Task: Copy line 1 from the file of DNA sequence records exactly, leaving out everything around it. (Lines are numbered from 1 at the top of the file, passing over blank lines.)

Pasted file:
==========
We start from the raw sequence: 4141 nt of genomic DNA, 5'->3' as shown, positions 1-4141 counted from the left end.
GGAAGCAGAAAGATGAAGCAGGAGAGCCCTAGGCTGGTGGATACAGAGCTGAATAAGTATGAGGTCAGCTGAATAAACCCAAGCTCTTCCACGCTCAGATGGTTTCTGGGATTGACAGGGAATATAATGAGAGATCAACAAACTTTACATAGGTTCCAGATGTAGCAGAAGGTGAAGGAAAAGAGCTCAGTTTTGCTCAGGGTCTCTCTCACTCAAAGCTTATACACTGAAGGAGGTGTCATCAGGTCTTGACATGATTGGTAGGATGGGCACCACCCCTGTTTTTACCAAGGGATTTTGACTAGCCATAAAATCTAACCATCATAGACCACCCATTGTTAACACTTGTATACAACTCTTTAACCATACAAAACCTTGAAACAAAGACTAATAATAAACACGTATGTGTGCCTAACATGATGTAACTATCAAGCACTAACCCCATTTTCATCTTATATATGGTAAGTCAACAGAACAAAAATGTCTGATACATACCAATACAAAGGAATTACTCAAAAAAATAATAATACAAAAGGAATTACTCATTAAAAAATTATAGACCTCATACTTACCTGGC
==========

We start from the raw sequence: 4141 nt of genomic DNA, 5'->3' as shown, positions 1-4141 counted from the left end.